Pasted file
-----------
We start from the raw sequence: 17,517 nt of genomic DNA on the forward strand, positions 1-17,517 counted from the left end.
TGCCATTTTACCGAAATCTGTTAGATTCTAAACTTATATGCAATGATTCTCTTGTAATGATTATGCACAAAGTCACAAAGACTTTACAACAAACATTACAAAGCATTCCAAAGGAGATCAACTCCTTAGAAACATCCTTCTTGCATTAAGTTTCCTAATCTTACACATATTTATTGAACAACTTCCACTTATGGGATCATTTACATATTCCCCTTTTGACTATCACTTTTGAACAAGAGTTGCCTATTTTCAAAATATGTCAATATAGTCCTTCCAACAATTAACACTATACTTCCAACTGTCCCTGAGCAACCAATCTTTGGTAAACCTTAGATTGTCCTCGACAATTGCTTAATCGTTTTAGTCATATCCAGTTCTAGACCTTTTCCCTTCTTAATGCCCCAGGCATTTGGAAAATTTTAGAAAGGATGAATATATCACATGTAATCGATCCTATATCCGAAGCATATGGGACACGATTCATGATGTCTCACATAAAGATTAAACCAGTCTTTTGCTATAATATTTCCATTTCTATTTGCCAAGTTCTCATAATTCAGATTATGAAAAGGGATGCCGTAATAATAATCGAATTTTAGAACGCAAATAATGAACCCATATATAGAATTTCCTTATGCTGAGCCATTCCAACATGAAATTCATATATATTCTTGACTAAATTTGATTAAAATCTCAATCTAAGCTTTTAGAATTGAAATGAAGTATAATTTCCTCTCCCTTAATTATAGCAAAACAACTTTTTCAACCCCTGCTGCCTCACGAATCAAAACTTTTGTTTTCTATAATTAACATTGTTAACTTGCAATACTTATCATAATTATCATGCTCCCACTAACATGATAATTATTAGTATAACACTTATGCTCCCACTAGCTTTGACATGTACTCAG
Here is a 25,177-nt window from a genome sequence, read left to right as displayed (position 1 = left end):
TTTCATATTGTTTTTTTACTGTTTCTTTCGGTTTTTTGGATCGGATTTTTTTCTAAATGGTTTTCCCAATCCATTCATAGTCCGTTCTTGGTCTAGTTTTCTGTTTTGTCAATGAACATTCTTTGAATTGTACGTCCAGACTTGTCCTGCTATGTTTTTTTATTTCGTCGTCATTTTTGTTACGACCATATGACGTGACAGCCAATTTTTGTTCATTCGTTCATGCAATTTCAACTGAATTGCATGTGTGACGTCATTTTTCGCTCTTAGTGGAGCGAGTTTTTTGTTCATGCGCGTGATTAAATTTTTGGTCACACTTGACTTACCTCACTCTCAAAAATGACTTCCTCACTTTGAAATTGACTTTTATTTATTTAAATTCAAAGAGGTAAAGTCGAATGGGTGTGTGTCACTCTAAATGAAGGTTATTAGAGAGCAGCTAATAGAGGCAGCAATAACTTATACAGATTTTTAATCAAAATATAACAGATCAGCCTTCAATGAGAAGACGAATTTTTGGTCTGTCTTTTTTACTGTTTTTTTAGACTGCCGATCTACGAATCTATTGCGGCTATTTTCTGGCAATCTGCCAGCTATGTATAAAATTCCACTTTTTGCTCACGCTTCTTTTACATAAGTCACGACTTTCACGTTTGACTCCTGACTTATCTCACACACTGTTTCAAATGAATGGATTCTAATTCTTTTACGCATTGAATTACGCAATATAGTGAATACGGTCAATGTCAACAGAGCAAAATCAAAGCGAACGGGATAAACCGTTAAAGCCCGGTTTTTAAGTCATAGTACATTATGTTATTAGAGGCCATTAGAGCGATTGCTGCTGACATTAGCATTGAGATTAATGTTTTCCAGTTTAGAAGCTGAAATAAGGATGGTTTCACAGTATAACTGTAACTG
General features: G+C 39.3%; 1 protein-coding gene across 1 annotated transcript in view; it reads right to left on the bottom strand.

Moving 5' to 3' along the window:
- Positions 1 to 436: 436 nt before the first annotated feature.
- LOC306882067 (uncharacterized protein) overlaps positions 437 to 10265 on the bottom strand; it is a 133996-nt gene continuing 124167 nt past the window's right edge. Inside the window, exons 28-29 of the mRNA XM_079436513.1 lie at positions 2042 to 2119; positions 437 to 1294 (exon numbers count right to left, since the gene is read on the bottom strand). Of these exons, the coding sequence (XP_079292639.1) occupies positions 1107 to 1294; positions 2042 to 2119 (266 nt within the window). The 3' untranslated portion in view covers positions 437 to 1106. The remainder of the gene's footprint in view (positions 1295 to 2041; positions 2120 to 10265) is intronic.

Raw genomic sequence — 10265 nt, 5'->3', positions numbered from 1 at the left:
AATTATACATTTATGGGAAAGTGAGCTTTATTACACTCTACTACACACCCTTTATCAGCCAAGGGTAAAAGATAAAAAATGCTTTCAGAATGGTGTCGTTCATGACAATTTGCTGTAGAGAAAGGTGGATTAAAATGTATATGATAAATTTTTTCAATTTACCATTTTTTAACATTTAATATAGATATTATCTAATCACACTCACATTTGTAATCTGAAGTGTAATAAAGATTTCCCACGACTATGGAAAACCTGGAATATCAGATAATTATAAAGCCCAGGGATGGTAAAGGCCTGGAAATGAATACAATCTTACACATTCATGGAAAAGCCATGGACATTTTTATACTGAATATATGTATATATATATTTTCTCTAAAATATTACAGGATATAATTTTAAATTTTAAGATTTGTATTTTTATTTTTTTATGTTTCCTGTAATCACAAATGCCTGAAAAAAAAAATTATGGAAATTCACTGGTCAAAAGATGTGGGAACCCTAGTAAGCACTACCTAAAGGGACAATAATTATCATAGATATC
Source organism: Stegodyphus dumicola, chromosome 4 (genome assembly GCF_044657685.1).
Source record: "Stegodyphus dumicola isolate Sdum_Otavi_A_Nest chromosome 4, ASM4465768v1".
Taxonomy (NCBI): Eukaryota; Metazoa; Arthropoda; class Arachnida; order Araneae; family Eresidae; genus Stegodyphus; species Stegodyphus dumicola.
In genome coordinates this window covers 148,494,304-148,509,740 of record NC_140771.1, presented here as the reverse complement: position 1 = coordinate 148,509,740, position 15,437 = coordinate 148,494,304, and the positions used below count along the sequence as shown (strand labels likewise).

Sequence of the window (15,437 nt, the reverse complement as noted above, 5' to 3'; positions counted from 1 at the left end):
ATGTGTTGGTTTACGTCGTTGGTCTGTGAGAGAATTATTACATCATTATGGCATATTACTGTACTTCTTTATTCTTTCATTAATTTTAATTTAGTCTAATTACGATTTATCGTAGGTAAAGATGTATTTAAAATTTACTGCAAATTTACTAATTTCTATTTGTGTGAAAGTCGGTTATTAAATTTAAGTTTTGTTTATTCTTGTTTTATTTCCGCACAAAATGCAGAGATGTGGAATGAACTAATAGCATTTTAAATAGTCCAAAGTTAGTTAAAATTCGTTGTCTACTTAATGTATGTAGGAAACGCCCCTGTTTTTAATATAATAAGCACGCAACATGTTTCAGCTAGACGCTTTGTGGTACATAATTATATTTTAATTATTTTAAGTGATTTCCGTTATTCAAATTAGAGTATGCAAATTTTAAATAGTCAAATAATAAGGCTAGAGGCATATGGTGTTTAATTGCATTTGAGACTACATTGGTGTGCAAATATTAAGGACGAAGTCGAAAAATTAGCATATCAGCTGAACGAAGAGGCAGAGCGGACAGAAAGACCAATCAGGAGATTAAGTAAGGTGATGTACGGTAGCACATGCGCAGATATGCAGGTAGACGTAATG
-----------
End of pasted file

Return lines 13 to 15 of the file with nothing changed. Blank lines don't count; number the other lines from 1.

Taxonomy (NCBI): Eukaryota; Metazoa; Arthropoda; class Arachnida; order Araneae; family Eresidae; genus Stegodyphus; species Stegodyphus dumicola.
In genome coordinates this window covers 148,494,304-148,509,740 of record NC_140771.1, presented here as the reverse complement: position 1 = coordinate 148,509,740, position 15,437 = coordinate 148,494,304, and the positions used below count along the sequence as shown (strand labels likewise).

Sequence of the window (15,437 nt, the reverse complement as noted above, 5' to 3'; positions counted from 1 at the left end):